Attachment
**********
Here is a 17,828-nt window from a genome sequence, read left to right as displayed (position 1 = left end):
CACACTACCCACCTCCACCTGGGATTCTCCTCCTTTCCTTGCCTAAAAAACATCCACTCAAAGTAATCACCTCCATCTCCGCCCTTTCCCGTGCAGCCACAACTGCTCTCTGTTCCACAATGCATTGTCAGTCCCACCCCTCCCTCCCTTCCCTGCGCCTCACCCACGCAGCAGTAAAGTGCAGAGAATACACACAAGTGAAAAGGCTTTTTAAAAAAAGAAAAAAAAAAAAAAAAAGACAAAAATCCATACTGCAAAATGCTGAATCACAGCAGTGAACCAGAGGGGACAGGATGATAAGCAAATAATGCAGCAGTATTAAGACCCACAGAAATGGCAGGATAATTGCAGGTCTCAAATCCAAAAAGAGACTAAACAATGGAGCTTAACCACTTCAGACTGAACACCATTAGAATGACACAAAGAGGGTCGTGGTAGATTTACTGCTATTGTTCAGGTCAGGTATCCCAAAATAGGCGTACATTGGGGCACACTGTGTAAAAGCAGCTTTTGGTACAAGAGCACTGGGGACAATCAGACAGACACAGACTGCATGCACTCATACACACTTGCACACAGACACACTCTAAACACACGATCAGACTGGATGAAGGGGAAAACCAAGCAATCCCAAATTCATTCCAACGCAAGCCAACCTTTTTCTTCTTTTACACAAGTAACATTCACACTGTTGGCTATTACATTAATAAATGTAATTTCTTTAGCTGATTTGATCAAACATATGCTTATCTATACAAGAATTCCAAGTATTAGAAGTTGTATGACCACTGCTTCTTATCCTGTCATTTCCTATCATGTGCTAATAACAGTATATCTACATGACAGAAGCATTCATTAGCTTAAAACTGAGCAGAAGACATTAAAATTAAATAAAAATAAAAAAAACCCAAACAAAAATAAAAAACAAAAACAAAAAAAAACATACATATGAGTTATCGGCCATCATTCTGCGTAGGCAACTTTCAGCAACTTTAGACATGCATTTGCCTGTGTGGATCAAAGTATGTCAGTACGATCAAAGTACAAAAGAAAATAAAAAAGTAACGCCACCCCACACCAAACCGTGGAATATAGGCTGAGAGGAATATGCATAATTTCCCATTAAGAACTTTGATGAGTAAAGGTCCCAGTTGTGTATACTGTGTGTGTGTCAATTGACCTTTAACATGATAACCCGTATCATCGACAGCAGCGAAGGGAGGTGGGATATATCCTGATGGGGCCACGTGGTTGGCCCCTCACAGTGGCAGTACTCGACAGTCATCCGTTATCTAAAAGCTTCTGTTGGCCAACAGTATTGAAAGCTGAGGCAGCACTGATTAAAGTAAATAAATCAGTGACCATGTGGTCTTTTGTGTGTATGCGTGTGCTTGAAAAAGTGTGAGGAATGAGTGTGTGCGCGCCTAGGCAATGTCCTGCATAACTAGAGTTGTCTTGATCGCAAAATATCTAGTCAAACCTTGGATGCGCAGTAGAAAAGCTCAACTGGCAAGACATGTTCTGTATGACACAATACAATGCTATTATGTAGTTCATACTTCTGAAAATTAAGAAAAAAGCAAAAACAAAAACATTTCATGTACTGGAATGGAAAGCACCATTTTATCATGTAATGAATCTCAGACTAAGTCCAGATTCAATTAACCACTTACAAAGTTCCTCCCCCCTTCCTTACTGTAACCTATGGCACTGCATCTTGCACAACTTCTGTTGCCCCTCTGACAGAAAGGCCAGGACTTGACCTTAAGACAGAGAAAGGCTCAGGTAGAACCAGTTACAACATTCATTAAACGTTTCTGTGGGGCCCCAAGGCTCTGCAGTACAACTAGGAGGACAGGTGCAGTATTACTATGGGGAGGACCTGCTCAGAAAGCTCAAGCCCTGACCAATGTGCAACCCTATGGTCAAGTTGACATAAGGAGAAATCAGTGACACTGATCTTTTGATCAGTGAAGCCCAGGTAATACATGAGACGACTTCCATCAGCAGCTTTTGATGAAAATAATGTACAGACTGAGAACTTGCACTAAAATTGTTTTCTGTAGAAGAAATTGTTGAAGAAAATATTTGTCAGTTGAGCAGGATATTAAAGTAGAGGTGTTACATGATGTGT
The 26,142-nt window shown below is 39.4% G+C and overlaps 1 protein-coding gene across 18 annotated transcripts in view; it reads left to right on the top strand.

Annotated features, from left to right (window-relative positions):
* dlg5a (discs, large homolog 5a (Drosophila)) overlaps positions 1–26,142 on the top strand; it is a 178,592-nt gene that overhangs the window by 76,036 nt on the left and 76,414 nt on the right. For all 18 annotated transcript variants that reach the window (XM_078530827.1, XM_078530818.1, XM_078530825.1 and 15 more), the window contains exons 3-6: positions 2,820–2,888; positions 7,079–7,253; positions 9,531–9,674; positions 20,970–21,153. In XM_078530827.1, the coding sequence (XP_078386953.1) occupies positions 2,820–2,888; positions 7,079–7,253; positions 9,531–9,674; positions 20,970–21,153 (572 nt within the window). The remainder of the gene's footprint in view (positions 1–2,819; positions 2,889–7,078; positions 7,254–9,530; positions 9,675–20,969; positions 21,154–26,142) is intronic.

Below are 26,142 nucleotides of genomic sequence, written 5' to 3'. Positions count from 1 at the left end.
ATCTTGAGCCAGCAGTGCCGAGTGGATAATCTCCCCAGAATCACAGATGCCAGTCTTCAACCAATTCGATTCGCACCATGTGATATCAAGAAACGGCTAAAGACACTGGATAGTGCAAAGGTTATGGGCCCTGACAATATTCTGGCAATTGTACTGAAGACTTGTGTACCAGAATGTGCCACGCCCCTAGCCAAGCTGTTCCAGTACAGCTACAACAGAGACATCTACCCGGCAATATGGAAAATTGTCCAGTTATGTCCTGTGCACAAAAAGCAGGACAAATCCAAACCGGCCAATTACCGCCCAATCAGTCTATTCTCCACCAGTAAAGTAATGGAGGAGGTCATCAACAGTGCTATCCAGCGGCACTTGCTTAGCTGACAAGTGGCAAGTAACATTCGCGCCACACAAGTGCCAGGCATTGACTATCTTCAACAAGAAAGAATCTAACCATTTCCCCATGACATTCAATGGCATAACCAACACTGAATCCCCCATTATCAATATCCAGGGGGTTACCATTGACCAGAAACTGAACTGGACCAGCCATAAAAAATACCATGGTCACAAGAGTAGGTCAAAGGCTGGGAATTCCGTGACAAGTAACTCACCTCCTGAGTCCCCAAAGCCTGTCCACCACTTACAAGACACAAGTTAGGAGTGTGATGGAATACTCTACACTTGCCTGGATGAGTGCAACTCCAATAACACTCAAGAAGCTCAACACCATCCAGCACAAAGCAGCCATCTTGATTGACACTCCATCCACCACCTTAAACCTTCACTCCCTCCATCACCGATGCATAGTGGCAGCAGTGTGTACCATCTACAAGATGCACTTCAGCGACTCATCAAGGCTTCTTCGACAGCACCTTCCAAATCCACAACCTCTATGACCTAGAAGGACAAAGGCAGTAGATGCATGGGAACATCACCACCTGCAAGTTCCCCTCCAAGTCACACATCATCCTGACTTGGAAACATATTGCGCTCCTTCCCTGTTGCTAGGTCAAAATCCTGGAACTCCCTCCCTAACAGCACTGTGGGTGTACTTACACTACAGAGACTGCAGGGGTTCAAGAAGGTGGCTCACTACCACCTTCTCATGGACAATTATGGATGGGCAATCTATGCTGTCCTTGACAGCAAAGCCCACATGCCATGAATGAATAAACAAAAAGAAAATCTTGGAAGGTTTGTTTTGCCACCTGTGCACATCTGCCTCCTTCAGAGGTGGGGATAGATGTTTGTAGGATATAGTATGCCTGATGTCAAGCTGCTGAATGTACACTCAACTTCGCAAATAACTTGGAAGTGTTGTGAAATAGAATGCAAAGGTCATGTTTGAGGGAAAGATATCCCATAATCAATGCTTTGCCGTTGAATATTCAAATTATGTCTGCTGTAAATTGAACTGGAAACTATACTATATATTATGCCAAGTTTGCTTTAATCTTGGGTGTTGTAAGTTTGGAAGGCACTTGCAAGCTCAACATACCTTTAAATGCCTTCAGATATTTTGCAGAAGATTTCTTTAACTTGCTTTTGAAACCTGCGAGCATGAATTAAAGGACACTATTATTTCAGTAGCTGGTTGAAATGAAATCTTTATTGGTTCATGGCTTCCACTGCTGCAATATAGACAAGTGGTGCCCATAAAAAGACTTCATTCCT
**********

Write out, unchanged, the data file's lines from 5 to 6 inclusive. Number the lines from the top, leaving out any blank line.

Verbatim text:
* dlg5a (discs, large homolog 5a (Drosophila)) overlaps positions 1–26,142 on the top strand; it is a 178,592-nt gene that overhangs the window by 76,036 nt on the left and 76,414 nt on the right. For all 18 annotated transcript variants that reach the window (XM_078530827.1, XM_078530818.1, XM_078530825.1 and 15 more), the window contains exons 3-6: positions 2,820–2,888; positions 7,079–7,253; positions 9,531–9,674; positions 20,970–21,153. In XM_078530827.1, the coding sequence (XP_078386953.1) occupies positions 2,820–2,888; positions 7,079–7,253; positions 9,531–9,674; positions 20,970–21,153 (572 nt within the window). The remainder of the gene's footprint in view (positions 1–2,819; positions 2,889–7,078; positions 7,254–9,530; positions 9,675–20,969; positions 21,154–26,142) is intronic.

Below are 26,142 nucleotides of genomic sequence, written 5' to 3'. Positions count from 1 at the left end.